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Mandatory Counseling, A Good Idea in Theory

In fact, consumer complaints about this industry got so bad that the Internal Revenue Service, the Federal Trade Commission and state regulators teamed up to warn people about the problems that can occur when using an unscrupulous credit-counseling agency. The IRS has begun auditing such agencies to see whether they deserve tax-exempt status.

The National Consumer Law Center and the Consumer Federation of America found in one study that many debtors end up with worse credit records than before they sought help because the credit-counseling agency they used either didn't pay creditors on time or didn't pay them at all.

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The Better Business Bureau reports that complaints about credit-counseling agencies were up 77 percent from 2002 to 2003.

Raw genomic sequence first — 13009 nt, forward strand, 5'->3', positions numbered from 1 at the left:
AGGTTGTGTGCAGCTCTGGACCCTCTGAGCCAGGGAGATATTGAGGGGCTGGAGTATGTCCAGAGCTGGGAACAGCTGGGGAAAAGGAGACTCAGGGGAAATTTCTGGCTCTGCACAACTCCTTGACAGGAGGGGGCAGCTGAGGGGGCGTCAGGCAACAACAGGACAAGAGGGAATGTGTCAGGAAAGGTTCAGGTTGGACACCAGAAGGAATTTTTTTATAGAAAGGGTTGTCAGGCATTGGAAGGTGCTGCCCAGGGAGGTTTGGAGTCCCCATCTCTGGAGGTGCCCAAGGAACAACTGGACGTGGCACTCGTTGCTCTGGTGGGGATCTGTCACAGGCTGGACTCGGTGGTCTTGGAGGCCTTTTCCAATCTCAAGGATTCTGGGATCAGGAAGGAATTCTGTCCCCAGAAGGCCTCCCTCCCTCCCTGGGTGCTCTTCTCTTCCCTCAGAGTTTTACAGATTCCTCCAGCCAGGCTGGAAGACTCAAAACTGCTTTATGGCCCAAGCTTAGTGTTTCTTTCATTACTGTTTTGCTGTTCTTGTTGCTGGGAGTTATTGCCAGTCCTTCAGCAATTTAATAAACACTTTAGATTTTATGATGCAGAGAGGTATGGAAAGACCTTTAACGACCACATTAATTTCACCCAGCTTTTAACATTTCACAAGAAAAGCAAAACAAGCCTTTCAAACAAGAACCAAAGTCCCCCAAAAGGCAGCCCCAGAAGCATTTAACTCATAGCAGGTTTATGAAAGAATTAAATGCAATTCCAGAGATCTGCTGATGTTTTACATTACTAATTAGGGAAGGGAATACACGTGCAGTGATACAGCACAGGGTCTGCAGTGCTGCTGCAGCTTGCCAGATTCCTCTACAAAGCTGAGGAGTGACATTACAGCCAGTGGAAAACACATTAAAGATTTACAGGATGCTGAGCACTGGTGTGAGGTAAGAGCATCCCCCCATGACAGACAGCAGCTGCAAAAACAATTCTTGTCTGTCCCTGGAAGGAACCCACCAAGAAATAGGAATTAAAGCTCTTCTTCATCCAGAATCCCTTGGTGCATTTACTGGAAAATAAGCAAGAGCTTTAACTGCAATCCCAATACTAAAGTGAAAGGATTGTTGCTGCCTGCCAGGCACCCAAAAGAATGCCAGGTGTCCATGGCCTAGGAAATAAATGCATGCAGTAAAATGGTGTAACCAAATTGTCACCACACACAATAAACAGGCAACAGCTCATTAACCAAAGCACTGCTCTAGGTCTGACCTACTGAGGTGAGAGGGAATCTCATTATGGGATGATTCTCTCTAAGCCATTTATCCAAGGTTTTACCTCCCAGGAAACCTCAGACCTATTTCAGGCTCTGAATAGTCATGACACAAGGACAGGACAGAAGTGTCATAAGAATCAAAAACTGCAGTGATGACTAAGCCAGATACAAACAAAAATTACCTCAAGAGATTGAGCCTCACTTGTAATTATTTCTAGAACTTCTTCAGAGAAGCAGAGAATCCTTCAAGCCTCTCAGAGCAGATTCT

"Over the past few years the credit-counseling industry has proved problematic," said Edward Johnson, president and chief executive of the Better Business Bureau in the District.

So how will debtors know which agencies are legit?

The law would put the onus on the U.S. Trustee Program, which is part of the Department of Justice and is responsible for overseeing the administration of bankruptcy cases.

"What strikes me as troubling is the capacity of the U.S. Trustee office to thoroughly review the qualifications of nonprofit budget and credit-counseling agencies," said Jeff Morris, the resident scholar at the nonpartisan American Bankruptcy Institute and a University of Dayton law professor.

To be approved by the trustee program, credit-counseling agencies must:

• Have "qualified" counselors.

• Have adequate safeguards for handling the money that debtors send them to pay creditors.

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